Originality/value

The cross-cultural findings are original in linking structural sociological theory and comparative family welfare policy to reduce the disparity in FSA between the majority and minority groups in Bangladesh.

Details

International Journal of Social Economics, vol. 44 no. 4
Type: Research Article
ISSN: 0306-8293

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Book part
Publication date: 9 November 2009

Ken Clark and Stephen Drinkwater

This paper focuses on two issues, firstly the extent to which the employment position of the main ethnic minority groups in England and Wales changed between 1991 and 2001…

Abstract

This paper focuses on two issues, firstly the extent to which the employment position of the main ethnic minority groups in England and Wales changed between 1991 and 2001 and secondly, a detailed examination of employment rates amongst ethnic groups in 2001. Relative to Whites, the employment position of most ethnic minority groups improved over the period, especially for males. Some of this improvement was due to enhanced levels of observable characteristics. However, the employment gap between Whites and some ethnic minority groups remains extremely large. Educational qualifications, religion and local deprivation are found to be important influences on employment for many minority groups. We conclude by discussing the policy implications of these findings.

Details

Ethnicity and Labor Market Outcomes
Type: Book
ISBN: 978-1-84950-634-2

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Book part
Publication date: 22 November 2019

Lúa Xuân Đoàn

Since the 1986 initiation of Vietnam’s Đổi Mới economic policies designed to increase national Gross Domestic Product and increase international market competitiveness…

Abstract

Since the 1986 initiation of Vietnam’s Đổi Mới economic policies designed to increase national Gross Domestic Product and increase international market competitiveness, the country has undergone drastic changes in infrastructure, industrialization levels, market practices and standards of living. These changes are creating an abundance of unprecedented transformations among the many ethnic minority groups, who are used as a source of tourism revenue due to their unique cultural customs, clothing, and languages that differ from Vietnam’s majority ethnic group, the Kinh. Yet, while these groups are being exoticized for their rich cultural history and practices, they are simultaneously being required to discard many traditional livelihood methods and practices in order to keep up with the swiftly changing economy and social space. Despite these ethnic minority communities being presented as the main attraction in many areas, unequal economic and social distribution compared to areas mainly composed of Kinh can be seen. Similar findings have been discovered across other ethnically diverse areas of the country. Despite flourishing tourism to the region and steady rates of regional growth in gross domestic product, a gender analysis reveals the inequalities that undergird the system. This chapter confirms the impact of tourism on development when gender is not mainstreamed into development planning and implementation.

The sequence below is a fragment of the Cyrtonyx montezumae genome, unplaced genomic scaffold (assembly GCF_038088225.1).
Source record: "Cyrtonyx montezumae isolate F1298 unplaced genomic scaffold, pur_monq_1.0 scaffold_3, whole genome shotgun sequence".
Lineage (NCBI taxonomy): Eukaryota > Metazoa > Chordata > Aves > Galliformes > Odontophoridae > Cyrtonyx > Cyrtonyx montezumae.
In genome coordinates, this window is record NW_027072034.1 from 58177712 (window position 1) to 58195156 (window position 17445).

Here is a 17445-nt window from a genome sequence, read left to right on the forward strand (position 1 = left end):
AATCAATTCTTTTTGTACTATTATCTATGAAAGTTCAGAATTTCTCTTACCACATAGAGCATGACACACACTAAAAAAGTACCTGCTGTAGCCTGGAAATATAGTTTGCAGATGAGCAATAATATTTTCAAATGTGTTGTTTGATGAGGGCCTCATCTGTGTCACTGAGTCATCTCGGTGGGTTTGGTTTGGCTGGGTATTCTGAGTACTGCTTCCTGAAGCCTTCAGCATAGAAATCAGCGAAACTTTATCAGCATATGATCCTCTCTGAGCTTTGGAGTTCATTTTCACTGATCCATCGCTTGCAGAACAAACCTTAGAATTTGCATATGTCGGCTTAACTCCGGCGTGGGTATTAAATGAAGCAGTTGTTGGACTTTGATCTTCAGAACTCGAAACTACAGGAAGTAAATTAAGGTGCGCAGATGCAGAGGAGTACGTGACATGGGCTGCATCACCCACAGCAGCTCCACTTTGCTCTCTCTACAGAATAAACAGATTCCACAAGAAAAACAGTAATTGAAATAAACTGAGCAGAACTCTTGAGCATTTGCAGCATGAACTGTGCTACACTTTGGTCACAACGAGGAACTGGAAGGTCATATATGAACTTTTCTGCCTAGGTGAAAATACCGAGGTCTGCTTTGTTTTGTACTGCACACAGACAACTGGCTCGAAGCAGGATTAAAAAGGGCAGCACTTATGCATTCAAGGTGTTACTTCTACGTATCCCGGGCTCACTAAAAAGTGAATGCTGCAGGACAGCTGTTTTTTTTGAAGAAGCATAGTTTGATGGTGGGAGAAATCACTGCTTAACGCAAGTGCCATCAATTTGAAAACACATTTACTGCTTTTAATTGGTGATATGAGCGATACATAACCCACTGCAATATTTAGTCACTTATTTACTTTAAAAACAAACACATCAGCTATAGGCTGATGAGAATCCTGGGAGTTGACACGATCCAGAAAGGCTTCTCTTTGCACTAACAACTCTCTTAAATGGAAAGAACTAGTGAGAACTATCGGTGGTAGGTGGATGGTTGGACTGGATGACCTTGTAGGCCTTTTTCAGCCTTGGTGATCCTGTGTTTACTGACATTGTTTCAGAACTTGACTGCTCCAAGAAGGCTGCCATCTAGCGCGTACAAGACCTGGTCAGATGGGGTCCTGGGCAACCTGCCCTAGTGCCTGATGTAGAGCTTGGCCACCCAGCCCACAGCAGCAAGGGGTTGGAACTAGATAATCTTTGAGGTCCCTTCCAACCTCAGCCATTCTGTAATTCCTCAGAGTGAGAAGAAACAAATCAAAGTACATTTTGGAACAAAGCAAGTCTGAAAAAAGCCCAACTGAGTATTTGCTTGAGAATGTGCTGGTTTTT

Details

Gender and Practice: Knowledge, Policy, Organizations
Type: Book
ISBN: 978-1-83867-388-8

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Article
Publication date: 8 May 2009

Caleb C.Y. Kwong, Piers Thompson, Dylan Jones‐Evans and David Brooksbank

The purpose of this paper is to compare the entrepreneurial activity, attitudes and social connections of four groups of ethnic minority females in the UK, with the aim of…

Abstract

Purpose

The purpose of this paper is to compare the entrepreneurial activity, attitudes and social connections of four groups of ethnic minority females in the UK, with the aim of examining the extent of gender and ethnic background effects on nascent start‐up activities and the attitudes of women belonging to these ethnic minority groups.

Design/methodology/approach

A two‐stage approach is adopted to examine the situations of four main female ethnic minority groups using data from the Global Entrepreneurship Monitor (GEM) adult population survey for the UK. The first stage adopts a binary logistic approach to determine the importance of social networks, opportunity perception and risk aversion to the probability of being involved in nascent entrepreneurial activities. The second stage of analysis examines the differences in these perceptual variables to determine the extent to which different female ethnic minority groups are embedded in different social environments when attempting to start a business.